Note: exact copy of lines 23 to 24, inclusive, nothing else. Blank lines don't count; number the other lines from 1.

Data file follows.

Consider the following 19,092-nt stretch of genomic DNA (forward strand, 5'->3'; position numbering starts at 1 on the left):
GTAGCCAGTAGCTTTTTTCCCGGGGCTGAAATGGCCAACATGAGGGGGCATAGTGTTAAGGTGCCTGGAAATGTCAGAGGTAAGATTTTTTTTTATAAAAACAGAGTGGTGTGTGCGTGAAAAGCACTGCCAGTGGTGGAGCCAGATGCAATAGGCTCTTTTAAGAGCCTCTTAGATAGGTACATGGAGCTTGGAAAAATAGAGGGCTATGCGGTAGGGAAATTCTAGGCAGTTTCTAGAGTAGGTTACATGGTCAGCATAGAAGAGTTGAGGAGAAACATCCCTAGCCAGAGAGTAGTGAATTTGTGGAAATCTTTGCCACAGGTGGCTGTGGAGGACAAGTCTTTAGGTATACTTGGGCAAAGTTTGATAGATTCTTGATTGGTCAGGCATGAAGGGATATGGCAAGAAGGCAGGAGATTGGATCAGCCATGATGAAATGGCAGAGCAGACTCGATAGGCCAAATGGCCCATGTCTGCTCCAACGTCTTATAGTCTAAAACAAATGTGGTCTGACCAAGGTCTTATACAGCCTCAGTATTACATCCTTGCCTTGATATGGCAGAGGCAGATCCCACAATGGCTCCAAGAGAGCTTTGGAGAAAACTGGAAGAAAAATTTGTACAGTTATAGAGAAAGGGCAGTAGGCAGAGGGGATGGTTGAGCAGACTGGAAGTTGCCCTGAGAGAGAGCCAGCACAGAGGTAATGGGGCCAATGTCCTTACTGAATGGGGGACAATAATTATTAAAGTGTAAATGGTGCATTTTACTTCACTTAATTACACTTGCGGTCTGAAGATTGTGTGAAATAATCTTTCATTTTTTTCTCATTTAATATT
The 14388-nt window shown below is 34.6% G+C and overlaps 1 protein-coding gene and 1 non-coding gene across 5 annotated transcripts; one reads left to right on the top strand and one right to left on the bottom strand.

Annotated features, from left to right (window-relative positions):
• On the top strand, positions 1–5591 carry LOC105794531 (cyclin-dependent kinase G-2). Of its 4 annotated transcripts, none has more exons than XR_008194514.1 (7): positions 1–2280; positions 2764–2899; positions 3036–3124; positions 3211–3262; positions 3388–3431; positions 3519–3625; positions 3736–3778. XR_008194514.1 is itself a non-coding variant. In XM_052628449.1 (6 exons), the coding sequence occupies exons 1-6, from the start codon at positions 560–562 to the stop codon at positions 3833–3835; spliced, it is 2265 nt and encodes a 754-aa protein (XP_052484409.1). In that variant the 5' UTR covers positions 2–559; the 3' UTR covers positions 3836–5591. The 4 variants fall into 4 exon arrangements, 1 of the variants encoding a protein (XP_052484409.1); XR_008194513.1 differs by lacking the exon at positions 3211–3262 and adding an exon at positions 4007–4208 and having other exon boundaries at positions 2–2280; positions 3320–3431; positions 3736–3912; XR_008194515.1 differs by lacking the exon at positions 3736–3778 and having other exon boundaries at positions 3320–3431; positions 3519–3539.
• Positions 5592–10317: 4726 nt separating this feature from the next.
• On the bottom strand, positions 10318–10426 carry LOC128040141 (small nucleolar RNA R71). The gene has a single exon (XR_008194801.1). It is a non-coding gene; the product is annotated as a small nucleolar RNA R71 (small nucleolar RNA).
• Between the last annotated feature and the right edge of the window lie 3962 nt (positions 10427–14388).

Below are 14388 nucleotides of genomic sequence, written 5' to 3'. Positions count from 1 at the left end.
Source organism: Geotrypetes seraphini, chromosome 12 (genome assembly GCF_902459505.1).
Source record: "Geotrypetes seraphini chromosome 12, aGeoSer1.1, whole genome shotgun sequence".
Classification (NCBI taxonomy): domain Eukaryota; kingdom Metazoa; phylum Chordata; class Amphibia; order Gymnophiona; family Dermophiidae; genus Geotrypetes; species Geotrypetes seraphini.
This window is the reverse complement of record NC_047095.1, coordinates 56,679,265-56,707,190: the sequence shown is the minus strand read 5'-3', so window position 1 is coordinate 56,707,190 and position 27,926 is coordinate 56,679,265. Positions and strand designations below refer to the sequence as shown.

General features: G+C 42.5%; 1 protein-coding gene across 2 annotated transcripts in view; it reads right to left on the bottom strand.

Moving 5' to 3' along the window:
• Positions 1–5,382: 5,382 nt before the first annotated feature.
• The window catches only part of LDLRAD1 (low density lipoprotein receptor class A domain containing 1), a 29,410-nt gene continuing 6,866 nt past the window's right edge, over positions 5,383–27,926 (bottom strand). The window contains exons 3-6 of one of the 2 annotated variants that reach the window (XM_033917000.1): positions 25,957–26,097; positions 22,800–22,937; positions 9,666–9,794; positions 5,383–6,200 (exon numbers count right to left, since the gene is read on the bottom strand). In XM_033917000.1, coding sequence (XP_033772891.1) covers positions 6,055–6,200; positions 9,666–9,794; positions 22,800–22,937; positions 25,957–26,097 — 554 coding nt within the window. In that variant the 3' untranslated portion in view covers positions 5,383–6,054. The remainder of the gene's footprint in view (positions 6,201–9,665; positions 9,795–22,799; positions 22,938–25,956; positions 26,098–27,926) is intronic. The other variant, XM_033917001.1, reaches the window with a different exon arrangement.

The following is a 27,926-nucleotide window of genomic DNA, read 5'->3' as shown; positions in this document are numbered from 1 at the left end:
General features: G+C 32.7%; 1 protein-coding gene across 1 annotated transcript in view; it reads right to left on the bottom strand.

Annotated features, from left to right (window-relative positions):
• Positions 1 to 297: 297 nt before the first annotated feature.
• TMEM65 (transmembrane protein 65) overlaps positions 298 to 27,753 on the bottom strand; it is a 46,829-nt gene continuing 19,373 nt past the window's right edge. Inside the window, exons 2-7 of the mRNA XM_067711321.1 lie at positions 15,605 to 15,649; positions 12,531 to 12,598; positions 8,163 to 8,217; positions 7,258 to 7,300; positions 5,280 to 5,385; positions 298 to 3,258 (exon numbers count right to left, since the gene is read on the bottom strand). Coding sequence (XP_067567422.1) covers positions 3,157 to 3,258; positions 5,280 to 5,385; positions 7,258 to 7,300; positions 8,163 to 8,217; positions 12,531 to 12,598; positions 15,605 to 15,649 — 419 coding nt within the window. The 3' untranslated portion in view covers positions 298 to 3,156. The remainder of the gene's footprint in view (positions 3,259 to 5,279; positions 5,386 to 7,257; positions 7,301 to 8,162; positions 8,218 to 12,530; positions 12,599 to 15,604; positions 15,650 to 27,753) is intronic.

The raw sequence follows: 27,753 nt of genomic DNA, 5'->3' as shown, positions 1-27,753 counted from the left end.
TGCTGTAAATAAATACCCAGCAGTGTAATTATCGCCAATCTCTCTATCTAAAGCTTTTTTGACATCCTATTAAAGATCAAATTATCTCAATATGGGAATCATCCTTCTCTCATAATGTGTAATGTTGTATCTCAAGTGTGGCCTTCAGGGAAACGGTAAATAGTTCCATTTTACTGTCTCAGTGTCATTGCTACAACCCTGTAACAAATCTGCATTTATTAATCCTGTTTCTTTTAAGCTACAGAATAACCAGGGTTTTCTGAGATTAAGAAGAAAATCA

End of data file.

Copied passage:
The raw sequence follows: 27,753 nt of genomic DNA, 5'->3' as shown, positions 1-27,753 counted from the left end.
TGCTGTAAATAAATACCCAGCAGTGTAATTATCGCCAATCTCTCTATCTAAAGCTTTTTTGACATCCTATTAAAGATCAAATTATCTCAATATGGGAATCATCCTTCTCTCATAATGTGTAATGTTGTATCTCAAGTGTGGCCTTCAGGGAAACGGTAAATAGTTCCATTTTACTGTCTCAGTGTCATTGCTACAACCCTGTAACAAATCTGCATTTATTAATCCTGTTTCTTTTAAGCTACAGAATAACCAGGGTTTTCTGAGATTAAGAAGAAAATCA